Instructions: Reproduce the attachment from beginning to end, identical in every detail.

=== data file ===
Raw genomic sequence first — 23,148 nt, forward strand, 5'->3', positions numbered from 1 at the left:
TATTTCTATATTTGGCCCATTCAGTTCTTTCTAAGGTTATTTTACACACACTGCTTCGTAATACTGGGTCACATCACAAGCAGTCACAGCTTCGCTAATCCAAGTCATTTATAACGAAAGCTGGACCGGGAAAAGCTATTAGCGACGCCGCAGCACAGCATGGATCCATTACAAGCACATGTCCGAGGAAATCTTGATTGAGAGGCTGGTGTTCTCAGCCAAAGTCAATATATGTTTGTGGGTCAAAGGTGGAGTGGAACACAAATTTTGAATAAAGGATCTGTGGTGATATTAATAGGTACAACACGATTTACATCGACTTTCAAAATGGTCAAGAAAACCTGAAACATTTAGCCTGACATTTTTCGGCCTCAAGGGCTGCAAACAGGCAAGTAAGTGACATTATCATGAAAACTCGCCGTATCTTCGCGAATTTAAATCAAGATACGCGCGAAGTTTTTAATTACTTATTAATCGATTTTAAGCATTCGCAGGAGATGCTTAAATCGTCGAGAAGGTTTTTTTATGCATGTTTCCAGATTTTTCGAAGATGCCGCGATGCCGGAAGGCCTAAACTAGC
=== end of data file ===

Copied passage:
Raw genomic sequence first — 23,148 nt, forward strand, 5'->3', positions numbered from 1 at the left:
TATTTCTATATTTGGCCCATTCAGTTCTTTCTAAGGTTATTTTACACACACTGCTTCGTAATACTGGGTCACATCACAAGCAGTCACAGCTTCGCTAATCCAAGTCATTTATAACGAAAGCTGGACCGGGAAAAGCTATTAGCGACGCCGCAGCACAGCATGGATCCATTACAAGCACATGTCCGAGGAAATCTTGATTGAGAGGCTGGTGTTCTCAGCCAAAGTCAATATATGTTTGTGGGTCAAAGGTGGAGTGGAACACAAATTTTGAATAAAGGATCTGTGGTGATATTAATAGGTACAACACGATTTACATCGACTTTCAAAATGGTCAAGAAAACCTGAAACATTTAGCCTGACATTTTTCGGCCTCAAGGGCTGCAAACAGGCAAGTAAGTGACATTATCATGAAAACTCGCCGTATCTTCGCGAATTTAAATCAAGATACGCGCGAAGTTTTTAATTACTTATTAATCGATTTTAAGCATTCGCAGGAGATGCTTAAATCGTCGAGAAGGTTTTTTTATGCATGTTTCCAGATTTTTCGAAGATGCCGCGATGCCGGAAGGCCTAAACTAGC